That further concerns public health officials and medical leaders who see immigrant parents forgoing health insurance for their children -- even if their offspring are U.S. citizens -- for fear that seeking care could jeopardize their chances of securing a green card.
Some believe Trump's pugnacious policies and the humanitarian crisis on the border with Mexico have softened attitudes toward undocumented immigrants and made voters more sympathetic to their plight.
Celinda Lake, a Democratic strategist who has done extensive research on health care issues, professed not to worry about a voter backlash, so long as presidential candidates make clear they're not just concerned about people in the country illegally.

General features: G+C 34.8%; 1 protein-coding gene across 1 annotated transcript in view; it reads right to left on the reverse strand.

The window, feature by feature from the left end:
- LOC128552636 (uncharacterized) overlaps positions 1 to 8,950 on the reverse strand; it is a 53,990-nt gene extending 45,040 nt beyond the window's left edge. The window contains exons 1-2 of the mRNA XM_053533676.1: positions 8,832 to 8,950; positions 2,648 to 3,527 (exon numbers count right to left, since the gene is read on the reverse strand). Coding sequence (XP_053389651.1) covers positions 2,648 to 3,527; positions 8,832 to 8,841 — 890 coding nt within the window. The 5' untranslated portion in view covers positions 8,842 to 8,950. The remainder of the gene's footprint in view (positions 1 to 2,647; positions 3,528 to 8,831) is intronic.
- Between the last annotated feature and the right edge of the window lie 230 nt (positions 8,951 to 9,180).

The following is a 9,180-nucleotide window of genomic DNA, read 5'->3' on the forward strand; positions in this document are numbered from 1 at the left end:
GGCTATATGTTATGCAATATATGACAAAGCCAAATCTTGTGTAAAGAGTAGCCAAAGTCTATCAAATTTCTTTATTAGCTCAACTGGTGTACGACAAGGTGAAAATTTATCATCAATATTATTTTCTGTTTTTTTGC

"The biggest risk for Democrats is not being too liberal but not talking about things that deliver for working- and middle-class families," Lake said. "The people in these debates were pretty good ... with a ready answer about 'what are you going to do about health care for my family?'
"It's not 'either-or,' it's 'both,'" Lake said, "and we're much better getting 'both' out there."
(Barabak reported from San Francisco and Levey from Washington. Times staff writer Melanie Mason contribution to this report.)
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